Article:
According to a 2020 report, the economic costs of air pollution from fossil fuels are estimated at $2.9 trillion globally in 2018, or 3.3% of global GDP. This air pollution leads to increased mortality and morbidity from diseases such as lung cancer, stroke, heart disease, and chronic bronchitis.

Extracting and transporting fossil fuels also leads to spills and contamination that pollute land and water resources. Cleanup of these spills is often left to governments rather than the companies responsible. Coal ash from power plants contains toxic heavy metals that can leach into groundwater. Fracking to access natural gas and oil can pollute nearby aquifers and wells.

By burning fossil fuels and releasing greenhouse gases, human activities are disrupting the climate in dangerous ways. More frequent extreme weather, rising sea levels, ocean acidification, and other climate change impacts impose economic costs on society not reflected in the price of fossil fuels.

According to a 2021 NRDC report, the annual health costs in the U.S. from fossil fuel pollution totals over $820 billion per year. Capturing the true costs of fossil fuels would make renewable energy more cost-competitive in comparison.

Long-term Price Trends

The long-term trend over the past decade has shown that renewable energy prices have steadily declined while fossil fuel prices have risen. According to the Department of Energy, the average cost of utility-scale solar PV electricity fell over 80% in the 2010s. The levelized cost of energy (LCOE) from wind also dropped significantly over the decade. In contrast, the price of coal has increased as stricter environmental regulations have raised production costs. Natural gas prices have been volatile but the EIA forecasts rising prices through 2025. These diverging price trends point to renewables becoming the more economical long-term choice for electricity generation.

Grid Benefits

Renewable energy sources like solar and wind can provide significant benefits to the electric grid. When renewable generation is connected to the grid, it can help reduce peak demand, provide resilience, and lower costs for consumers (

During times of peak electricity usage, adding renewable sources to the grid can help reduce strain on traditional power plants. Renewables can provide power during the day when solar resources are available, reducing the need to fire up additional fossil fuel plants (RFF). This helps lower the peak demand costs that account for a significant portion of consumer electricity bills.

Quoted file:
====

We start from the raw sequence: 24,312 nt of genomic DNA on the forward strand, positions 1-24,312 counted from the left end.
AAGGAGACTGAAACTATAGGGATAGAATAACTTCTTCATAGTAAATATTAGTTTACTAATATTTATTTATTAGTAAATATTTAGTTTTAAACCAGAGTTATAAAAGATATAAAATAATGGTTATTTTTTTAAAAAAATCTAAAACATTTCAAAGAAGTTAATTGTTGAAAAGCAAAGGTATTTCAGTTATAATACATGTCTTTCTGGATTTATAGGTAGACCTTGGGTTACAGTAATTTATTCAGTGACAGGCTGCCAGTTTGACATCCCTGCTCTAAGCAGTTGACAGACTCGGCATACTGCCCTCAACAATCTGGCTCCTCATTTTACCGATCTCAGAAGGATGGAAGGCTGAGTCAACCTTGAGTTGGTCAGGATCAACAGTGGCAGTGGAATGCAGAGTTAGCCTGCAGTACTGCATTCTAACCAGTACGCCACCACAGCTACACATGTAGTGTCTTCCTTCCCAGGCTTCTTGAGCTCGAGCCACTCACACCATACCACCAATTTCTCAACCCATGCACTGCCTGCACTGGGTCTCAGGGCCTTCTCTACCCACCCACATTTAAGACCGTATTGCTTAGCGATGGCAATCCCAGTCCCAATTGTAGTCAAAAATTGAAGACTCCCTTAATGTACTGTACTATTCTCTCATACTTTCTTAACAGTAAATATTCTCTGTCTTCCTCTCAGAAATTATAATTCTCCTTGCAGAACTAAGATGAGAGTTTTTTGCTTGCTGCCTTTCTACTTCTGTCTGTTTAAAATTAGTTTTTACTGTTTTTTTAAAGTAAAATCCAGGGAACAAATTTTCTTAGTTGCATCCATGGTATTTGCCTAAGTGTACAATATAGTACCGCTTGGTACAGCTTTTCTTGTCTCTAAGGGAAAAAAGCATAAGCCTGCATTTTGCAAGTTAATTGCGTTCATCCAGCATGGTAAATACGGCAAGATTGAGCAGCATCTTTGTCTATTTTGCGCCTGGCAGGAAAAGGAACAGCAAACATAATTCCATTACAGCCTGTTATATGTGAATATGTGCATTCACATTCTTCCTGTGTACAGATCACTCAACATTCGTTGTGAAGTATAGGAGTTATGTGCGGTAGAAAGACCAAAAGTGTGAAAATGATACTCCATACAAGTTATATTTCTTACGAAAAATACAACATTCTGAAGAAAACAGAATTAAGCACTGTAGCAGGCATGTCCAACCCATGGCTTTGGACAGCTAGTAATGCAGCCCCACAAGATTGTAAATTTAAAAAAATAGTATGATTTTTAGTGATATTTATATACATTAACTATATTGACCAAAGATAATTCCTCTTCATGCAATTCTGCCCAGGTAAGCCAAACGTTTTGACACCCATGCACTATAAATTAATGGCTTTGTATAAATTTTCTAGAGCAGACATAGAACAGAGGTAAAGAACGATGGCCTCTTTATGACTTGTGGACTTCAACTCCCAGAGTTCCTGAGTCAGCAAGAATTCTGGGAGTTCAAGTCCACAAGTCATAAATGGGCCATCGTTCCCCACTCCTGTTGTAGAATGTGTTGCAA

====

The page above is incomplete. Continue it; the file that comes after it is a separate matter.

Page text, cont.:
Renewable sources also provide resilience and reliability benefits. If one traditional power plant goes offline, renewable energy can provide grid support to meet demand. Wind and solar plants are distributed across large geographic areas, so localized weather events are less likely to disrupt output. This diversity improves grid resilience and protects against blackouts.

Future Cost Projections

Cost projections by the U.S. Energy Information Administration (EIA) show renewables becoming the lowest cost sources of electricity generation in the coming years. The EIA’s Levelized Costs of New Generation Resources report predicts that by 2026, solar and onshore wind will have lower levelized costs than any other electricity source. This includes cost projections for natural gas, coal, nuclear and other sources. The EIA cites declining capital and operating costs as key factors making renewables more cost competitive. Their National Energy Modeling System uses detailed fuel cost projections, technology cost estimates, and other factors to predict the levelized cost of each generation type into the future. The latest projections show solar at $28/MWh and onshore wind at $26/MWh by 2026, compared to $44/MWh for advanced natural gas.


Renewable electricity in the forms of solar, wind, geothermal, and hydro has become a key part of our energy system, and remains critical for meeting decarbonization goals. The analysis here shows that while renewables can have higher upfront costs compared to fossil fuels, their operating costs and environmental benefits lead to lower long-term electricity prices. Government policies play a major role, and subsidies for both renewables and fossil fuels shape market dynamics significantly. Looking ahead, continued technological improvements and economies of scale will drive renewable costs down further. The grid integration challenges renewables pose also decline as storage, demand response, and smart grid capabilities expand. While more transmission infrastructure is needed, integrating higher renewable penetration has thus far not caused rates to skyrocket. Renewable energy is becoming a cost-effective choice for both households and the overall electricity system.